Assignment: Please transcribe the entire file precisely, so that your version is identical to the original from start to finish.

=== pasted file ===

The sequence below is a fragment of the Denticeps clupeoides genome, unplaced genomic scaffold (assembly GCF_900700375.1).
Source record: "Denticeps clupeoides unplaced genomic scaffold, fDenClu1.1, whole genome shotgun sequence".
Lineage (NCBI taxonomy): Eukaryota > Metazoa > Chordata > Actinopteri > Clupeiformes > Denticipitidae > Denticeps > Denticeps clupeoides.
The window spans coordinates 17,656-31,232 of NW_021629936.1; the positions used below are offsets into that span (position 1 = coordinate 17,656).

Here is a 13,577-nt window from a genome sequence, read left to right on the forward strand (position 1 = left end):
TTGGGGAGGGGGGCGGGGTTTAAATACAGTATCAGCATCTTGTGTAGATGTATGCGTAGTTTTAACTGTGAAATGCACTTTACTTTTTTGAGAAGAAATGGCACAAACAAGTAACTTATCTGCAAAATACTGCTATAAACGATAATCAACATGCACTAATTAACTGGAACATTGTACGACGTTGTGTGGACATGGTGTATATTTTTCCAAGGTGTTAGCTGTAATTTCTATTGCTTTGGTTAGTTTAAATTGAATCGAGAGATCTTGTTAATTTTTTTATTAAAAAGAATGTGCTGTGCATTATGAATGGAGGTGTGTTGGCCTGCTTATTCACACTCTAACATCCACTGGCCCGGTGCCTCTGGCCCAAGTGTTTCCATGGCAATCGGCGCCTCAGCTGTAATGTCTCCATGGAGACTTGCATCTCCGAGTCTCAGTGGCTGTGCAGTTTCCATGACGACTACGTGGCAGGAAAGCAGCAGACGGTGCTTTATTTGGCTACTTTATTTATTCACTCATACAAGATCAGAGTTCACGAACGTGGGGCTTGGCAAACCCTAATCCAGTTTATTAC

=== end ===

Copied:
The sequence below is a fragment of the Denticeps clupeoides genome, unplaced genomic scaffold (assembly GCF_900700375.1).
Source record: "Denticeps clupeoides unplaced genomic scaffold, fDenClu1.1, whole genome shotgun sequence".
Lineage (NCBI taxonomy): Eukaryota > Metazoa > Chordata > Actinopteri > Clupeiformes > Denticipitidae > Denticeps > Denticeps clupeoides.
The window spans coordinates 17,656-31,232 of NW_021629936.1; the positions used below are offsets into that span (position 1 = coordinate 17,656).

Here is a 13,577-nt window from a genome sequence, read left to right on the forward strand (position 1 = left end):
TTGGGGAGGGGGGCGGGGTTTAAATACAGTATCAGCATCTTGTGTAGATGTATGCGTAGTTTTAACTGTGAAATGCACTTTACTTTTTTGAGAAGAAATGGCACAAACAAGTAACTTATCTGCAAAATACTGCTATAAACGATAATCAACATGCACTAATTAACTGGAACATTGTACGACGTTGTGTGGACATGGTGTATATTTTTCCAAGGTGTTAGCTGTAATTTCTATTGCTTTGGTTAGTTTAAATTGAATCGAGAGATCTTGTTAATTTTTTTATTAAAAAGAATGTGCTGTGCATTATGAATGGAGGTGTGTTGGCCTGCTTATTCACACTCTAACATCCACTGGCCCGGTGCCTCTGGCCCAAGTGTTTCCATGGCAATCGGCGCCTCAGCTGTAATGTCTCCATGGAGACTTGCATCTCCGAGTCTCAGTGGCTGTGCAGTTTCCATGACGACTACGTGGCAGGAAAGCAGCAGACGGTGCTTTATTTGGCTACTTTATTTATTCACTCATACAAGATCAGAGTTCACGAACGTGGGGCTTGGCAAACCCTAATCCAGTTTATTAC